Thursday, March 29, 2012
Earth Hour 31 March 2012 - What can I see in the sky?
At 8:30 pm on Saturday 31 March thousands of people will turn their lights and other electrical equipment off for Earth Hour. What can you do in the dark? Well, you know my answer to that … go out and look at the sky! If you have an old telescope lying about, or a pair of binoculars, go grab them and dust them off. Why not hold an Earth Hour Star Party?
For us urbanites and suburbanites the sky won’t get very dark during Earth Hour, because essential lighting will stay on. However the sky will still be great to see.
Over on the north-eastern horizon the brightest object is Mars, followed by Saturn, close to the bright white star Spica above the eastern horizon. You will need to wait a bit for Saturn to be higher in the sky before using a telescope on it.
The North-western sky at 8:30 pm local daylight saving time (click to embiggen)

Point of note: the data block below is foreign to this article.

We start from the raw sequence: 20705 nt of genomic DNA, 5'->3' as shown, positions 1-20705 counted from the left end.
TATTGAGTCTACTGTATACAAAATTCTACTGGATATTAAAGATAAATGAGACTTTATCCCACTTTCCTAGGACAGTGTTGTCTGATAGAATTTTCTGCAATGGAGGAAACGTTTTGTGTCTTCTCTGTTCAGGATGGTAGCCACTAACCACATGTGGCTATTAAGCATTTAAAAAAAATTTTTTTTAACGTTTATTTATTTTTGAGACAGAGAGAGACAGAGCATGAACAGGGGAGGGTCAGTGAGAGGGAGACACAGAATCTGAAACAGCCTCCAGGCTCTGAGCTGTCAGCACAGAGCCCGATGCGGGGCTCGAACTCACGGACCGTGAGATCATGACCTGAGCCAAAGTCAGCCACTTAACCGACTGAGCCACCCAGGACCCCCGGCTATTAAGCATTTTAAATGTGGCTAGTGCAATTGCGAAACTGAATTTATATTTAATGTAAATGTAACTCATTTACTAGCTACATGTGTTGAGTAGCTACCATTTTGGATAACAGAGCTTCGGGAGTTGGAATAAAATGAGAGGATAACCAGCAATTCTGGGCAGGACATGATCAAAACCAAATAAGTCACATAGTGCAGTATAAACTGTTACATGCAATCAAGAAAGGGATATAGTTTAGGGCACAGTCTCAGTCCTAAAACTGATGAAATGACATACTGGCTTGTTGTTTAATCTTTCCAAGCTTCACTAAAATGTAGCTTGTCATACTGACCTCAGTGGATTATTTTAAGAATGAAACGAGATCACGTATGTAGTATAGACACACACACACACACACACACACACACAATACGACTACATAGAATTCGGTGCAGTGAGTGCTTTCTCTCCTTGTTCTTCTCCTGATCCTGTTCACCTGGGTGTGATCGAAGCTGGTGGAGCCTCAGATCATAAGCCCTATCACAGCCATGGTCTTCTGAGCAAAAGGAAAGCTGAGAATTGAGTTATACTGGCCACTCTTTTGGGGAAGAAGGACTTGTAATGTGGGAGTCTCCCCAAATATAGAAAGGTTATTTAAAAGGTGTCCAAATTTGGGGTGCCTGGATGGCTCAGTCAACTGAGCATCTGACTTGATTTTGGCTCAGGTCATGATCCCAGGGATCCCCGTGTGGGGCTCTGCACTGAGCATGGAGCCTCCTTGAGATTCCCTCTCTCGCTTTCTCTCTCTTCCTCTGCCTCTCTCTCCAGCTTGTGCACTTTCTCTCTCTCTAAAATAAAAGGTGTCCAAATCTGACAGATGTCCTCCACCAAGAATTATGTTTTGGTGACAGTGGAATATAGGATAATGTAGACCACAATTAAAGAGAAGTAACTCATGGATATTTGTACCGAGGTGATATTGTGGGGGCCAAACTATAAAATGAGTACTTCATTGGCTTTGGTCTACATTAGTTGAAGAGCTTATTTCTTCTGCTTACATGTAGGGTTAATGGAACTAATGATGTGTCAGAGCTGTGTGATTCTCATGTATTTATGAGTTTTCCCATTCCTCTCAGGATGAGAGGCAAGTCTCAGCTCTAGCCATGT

To the West, Orion the Hunter and his belt (the saucepan to us Aussies, young men dancing to the Boorong people) can be seen clearly, below that is the V-shaped group of stars that make up the head of Taurus the Bull with the baleful red star Aldebaran as its eye. If you are lucky to have a clear, level horizon you can see the Pleiades Cluster twinkling above the horizon with bright Venus nearby.
To the South, you can see the pointers showing the way to the Southern Cross. Just below Mimosa, the second brightest star in the cross, the delightful Jewel Box cluster is visible in binoculars and telescopes. Above the Cross is the rambling constellation of Carina, the keel of the mythical ship Argos. There are lots of small beautiful clusters in the sky here. Sweeping around with binoculars will find many delightful groups of stars. You may even find the Tarantula Nebula!
The Southern sky at 8:30 pm local daylight saving time (click to embiggen)
Sadly, there are no passes of the International Space Station or Iridium flares during Earth Hour (although the ISS passes at 7:53 pm), but look carefully and you might see some dimmer satellites tumbling past, or maybe even a meteor!
In no time at all the lights will come on., and you will not have finished exploring the skies.